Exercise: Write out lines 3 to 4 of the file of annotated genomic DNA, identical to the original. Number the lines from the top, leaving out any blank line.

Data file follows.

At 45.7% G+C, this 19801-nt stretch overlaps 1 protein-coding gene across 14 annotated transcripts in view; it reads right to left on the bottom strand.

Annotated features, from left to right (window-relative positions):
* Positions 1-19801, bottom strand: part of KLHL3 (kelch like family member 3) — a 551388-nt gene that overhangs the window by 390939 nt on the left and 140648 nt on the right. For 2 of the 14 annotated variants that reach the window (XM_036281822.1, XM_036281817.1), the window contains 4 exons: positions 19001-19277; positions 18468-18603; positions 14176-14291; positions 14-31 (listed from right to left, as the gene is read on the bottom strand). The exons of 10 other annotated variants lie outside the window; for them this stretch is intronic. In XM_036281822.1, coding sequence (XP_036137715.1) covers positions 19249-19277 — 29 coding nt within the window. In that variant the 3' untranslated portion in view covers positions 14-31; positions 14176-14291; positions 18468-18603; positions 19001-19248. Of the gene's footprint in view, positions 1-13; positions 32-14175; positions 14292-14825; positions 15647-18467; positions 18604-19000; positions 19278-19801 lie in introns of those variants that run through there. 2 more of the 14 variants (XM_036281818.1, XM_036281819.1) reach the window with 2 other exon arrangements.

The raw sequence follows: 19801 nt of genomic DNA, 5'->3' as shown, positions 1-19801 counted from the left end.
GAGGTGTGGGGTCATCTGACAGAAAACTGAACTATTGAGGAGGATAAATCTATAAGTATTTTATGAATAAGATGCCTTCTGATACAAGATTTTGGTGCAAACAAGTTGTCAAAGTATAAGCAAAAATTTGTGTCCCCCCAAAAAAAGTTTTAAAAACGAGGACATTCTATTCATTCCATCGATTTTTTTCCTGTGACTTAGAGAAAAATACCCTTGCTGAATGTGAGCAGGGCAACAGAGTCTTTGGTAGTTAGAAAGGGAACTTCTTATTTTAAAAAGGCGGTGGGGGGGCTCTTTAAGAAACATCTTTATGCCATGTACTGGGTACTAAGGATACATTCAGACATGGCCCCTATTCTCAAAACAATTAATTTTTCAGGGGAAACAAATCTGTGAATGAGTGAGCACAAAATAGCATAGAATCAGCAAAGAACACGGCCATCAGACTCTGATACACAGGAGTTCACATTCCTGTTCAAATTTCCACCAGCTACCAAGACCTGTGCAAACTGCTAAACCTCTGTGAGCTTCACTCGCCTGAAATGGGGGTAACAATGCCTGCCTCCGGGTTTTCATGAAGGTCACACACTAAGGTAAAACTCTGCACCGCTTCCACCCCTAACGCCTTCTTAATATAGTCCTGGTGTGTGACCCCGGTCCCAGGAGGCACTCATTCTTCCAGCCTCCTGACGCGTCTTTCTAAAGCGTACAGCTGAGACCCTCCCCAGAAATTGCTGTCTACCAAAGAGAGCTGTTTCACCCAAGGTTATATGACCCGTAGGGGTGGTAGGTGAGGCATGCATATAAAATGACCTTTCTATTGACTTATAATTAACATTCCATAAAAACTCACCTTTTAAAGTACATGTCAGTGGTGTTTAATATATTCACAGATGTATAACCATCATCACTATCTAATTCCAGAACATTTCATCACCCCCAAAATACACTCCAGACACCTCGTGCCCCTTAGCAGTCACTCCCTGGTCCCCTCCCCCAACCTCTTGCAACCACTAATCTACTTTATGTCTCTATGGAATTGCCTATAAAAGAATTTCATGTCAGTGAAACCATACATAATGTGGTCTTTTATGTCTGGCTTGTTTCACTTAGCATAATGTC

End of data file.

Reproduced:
* Positions 1-19801, bottom strand: part of KLHL3 (kelch like family member 3) — a 551388-nt gene that overhangs the window by 390939 nt on the left and 140648 nt on the right. For 2 of the 14 annotated variants that reach the window (XM_036281822.1, XM_036281817.1), the window contains 4 exons: positions 19001-19277; positions 18468-18603; positions 14176-14291; positions 14-31 (listed from right to left, as the gene is read on the bottom strand). The exons of 10 other annotated variants lie outside the window; for them this stretch is intronic. In XM_036281822.1, coding sequence (XP_036137715.1) covers positions 19249-19277 — 29 coding nt within the window. In that variant the 3' untranslated portion in view covers positions 14-31; positions 14176-14291; positions 18468-18603; positions 19001-19248. Of the gene's footprint in view, positions 1-13; positions 32-14175; positions 14292-14825; positions 15647-18467; positions 18604-19000; positions 19278-19801 lie in introns of those variants that run through there. 2 more of the 14 variants (XM_036281818.1, XM_036281819.1) reach the window with 2 other exon arrangements.

The raw sequence follows: 19801 nt of genomic DNA, 5'->3' as shown, positions 1-19801 counted from the left end.